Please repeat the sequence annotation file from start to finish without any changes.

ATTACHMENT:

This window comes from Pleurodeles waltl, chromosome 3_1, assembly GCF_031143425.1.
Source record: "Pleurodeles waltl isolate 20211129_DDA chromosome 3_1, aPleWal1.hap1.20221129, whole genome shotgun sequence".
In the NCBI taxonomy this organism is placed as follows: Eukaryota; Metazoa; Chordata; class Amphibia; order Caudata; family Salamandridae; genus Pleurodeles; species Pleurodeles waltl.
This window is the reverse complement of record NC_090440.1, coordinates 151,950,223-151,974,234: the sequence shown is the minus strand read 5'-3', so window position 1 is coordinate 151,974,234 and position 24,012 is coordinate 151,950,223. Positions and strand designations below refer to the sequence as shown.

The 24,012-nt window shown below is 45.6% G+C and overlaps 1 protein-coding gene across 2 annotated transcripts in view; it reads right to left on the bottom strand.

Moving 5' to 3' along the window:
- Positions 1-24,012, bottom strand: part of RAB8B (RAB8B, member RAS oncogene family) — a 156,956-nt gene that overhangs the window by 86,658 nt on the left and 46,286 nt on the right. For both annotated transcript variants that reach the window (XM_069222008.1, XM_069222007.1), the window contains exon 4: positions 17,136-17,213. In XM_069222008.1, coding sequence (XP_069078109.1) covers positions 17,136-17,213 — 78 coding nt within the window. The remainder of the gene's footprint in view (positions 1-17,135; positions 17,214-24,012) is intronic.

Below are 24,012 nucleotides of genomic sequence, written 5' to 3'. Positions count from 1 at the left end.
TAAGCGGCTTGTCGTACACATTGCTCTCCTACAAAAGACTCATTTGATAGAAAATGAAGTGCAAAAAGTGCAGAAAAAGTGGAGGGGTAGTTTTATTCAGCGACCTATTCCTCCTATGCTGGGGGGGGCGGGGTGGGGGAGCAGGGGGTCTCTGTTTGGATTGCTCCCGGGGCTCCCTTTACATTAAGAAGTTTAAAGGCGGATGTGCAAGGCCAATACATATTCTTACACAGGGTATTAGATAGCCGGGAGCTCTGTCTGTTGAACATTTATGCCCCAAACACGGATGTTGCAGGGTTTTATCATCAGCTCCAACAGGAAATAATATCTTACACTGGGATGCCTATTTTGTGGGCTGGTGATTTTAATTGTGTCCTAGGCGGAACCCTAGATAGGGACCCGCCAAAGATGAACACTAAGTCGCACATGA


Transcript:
This window comes from Pleurodeles waltl, chromosome 3_1, assembly GCF_031143425.1.
Source record: "Pleurodeles waltl isolate 20211129_DDA chromosome 3_1, aPleWal1.hap1.20221129, whole genome shotgun sequence".
In the NCBI taxonomy this organism is placed as follows: Eukaryota; Metazoa; Chordata; class Amphibia; order Caudata; family Salamandridae; genus Pleurodeles; species Pleurodeles waltl.
This window is the reverse complement of record NC_090440.1, coordinates 151,950,223-151,974,234: the sequence shown is the minus strand read 5'-3', so window position 1 is coordinate 151,974,234 and position 24,012 is coordinate 151,950,223. Positions and strand designations below refer to the sequence as shown.

The 24,012-nt window shown below is 45.6% G+C and overlaps 1 protein-coding gene across 2 annotated transcripts in view; it reads right to left on the bottom strand.

Moving 5' to 3' along the window:
- Positions 1-24,012, bottom strand: part of RAB8B (RAB8B, member RAS oncogene family) — a 156,956-nt gene that overhangs the window by 86,658 nt on the left and 46,286 nt on the right. For both annotated transcript variants that reach the window (XM_069222008.1, XM_069222007.1), the window contains exon 4: positions 17,136-17,213. In XM_069222008.1, coding sequence (XP_069078109.1) covers positions 17,136-17,213 — 78 coding nt within the window. The remainder of the gene's footprint in view (positions 1-17,135; positions 17,214-24,012) is intronic.

Below are 24,012 nucleotides of genomic sequence, written 5' to 3'. Positions count from 1 at the left end.
TAAGCGGCTTGTCGTACACATTGCTCTCCTACAAAAGACTCATTTGATAGAAAATGAAGTGCAAAAAGTGCAGAAAAAGTGGAGGGGTAGTTTTATTCAGCGACCTATTCCTCCTATGCTGGGGGGGGCGGGGTGGGGGAGCAGGGGGTCTCTGTTTGGATTGCTCCCGGGGCTCCCTTTACATTAAGAAGTTTAAAGGCGGATGTGCAAGGCCAATACATATTCTTACACAGGGTATTAGATAGCCGGGAGCTCTGTCTGTTGAACATTTATGCCCCAAACACGGATGTTGCAGGGTTTTATCATCAGCTCCAACAGGAAATAATATCTTACACTGGGATGCCTATTTTGTGGGCTGGTGATTTTAATTGTGTCCTAGGCGGAACCCTAGATAGGGACCCGCCAAAGATGAACACTAAGTCGCACATGA